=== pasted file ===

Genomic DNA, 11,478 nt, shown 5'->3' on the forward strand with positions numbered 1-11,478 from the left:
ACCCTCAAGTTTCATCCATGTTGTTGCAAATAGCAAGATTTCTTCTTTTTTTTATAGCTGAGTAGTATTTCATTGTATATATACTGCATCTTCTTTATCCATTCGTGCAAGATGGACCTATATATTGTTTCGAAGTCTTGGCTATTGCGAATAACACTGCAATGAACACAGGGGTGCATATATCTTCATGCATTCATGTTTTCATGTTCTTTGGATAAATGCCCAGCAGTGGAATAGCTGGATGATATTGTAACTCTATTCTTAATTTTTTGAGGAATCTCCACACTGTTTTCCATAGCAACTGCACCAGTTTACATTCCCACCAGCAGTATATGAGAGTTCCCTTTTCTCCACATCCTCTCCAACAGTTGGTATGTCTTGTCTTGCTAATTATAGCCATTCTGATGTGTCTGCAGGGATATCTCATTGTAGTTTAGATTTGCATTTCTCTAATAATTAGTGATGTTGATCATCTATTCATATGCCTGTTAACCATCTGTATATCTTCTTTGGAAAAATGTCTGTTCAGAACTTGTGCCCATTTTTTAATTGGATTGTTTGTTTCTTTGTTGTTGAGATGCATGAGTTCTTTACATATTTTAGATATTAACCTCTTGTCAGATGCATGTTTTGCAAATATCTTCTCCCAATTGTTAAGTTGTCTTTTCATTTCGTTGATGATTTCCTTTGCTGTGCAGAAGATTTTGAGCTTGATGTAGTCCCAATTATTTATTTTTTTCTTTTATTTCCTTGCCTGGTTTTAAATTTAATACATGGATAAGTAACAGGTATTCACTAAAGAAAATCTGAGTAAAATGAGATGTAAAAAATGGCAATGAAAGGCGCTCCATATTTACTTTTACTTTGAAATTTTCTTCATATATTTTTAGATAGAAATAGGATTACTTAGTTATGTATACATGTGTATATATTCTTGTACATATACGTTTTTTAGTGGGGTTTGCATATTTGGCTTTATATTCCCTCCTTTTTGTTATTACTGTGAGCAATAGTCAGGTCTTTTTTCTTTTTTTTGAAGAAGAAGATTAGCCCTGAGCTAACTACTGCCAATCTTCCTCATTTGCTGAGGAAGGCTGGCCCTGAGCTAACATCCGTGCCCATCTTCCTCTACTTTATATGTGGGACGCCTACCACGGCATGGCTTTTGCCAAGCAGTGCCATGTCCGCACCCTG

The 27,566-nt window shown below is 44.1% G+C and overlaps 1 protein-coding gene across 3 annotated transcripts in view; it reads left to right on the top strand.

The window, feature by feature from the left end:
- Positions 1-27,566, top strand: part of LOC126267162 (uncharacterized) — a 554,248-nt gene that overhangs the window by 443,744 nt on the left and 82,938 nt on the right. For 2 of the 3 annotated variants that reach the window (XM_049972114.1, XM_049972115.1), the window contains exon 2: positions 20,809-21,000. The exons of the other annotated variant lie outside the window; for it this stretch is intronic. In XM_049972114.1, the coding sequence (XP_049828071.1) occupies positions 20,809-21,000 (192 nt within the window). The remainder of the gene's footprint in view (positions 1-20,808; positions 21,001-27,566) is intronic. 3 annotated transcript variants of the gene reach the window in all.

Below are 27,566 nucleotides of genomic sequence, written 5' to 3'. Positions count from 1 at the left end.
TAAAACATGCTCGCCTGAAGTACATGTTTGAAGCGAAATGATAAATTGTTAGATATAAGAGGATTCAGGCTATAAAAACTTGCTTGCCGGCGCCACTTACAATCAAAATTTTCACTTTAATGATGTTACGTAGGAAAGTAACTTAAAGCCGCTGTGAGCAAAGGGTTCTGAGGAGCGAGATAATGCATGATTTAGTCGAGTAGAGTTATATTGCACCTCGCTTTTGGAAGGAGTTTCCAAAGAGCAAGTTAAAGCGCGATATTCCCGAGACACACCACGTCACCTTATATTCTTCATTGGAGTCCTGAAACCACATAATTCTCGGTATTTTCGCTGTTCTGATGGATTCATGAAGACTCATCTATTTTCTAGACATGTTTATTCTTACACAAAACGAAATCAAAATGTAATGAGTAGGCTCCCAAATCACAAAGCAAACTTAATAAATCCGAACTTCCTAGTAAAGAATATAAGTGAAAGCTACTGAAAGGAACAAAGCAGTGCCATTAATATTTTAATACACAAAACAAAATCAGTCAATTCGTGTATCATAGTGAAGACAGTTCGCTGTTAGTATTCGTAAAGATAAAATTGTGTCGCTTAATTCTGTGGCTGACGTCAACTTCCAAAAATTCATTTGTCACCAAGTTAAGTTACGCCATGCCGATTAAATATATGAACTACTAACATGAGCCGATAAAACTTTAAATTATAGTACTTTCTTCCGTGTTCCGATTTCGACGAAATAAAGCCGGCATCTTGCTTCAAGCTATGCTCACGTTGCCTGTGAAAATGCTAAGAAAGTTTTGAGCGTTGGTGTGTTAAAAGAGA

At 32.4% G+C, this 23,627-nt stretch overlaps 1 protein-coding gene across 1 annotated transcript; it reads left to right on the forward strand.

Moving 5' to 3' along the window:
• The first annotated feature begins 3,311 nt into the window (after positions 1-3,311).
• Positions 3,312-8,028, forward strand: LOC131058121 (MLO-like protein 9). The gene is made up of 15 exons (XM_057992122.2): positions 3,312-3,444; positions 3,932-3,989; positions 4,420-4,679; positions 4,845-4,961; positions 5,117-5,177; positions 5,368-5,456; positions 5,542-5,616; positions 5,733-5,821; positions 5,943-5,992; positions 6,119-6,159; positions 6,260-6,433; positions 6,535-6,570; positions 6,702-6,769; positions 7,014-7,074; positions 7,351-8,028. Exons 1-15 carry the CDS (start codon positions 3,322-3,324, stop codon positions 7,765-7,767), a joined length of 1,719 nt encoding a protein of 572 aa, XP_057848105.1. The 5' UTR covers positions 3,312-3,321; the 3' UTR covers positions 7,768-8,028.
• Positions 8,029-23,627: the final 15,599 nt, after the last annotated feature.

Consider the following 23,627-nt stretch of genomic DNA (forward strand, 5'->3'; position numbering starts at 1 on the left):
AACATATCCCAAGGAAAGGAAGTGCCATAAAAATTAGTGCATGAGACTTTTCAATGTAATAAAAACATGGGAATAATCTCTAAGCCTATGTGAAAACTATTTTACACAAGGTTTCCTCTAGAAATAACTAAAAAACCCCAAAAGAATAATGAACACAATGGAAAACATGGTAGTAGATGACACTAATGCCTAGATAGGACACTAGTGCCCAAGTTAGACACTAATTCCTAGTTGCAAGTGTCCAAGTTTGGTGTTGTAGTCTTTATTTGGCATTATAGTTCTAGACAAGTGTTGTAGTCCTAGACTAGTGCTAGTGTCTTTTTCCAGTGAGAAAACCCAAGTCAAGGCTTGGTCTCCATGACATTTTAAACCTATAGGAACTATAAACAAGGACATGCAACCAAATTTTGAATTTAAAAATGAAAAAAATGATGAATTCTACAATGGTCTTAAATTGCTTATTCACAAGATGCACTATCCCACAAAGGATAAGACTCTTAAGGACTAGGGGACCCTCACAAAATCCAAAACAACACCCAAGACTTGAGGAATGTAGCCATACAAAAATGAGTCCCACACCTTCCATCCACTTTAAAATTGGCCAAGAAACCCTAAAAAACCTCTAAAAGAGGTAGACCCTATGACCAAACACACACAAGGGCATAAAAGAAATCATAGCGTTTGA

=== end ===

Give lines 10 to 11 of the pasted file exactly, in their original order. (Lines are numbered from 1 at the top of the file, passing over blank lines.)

• The first annotated feature begins 3,311 nt into the window (after positions 1-3,311).
• Positions 3,312-8,028, forward strand: LOC131058121 (MLO-like protein 9). The gene is made up of 15 exons (XM_057992122.2): positions 3,312-3,444; positions 3,932-3,989; positions 4,420-4,679; positions 4,845-4,961; positions 5,117-5,177; positions 5,368-5,456; positions 5,542-5,616; positions 5,733-5,821; positions 5,943-5,992; positions 6,119-6,159; positions 6,260-6,433; positions 6,535-6,570; positions 6,702-6,769; positions 7,014-7,074; positions 7,351-8,028. Exons 1-15 carry the CDS (start codon positions 3,322-3,324, stop codon positions 7,765-7,767), a joined length of 1,719 nt encoding a protein of 572 aa, XP_057848105.1. The 5' UTR covers positions 3,312-3,321; the 3' UTR covers positions 7,768-8,028.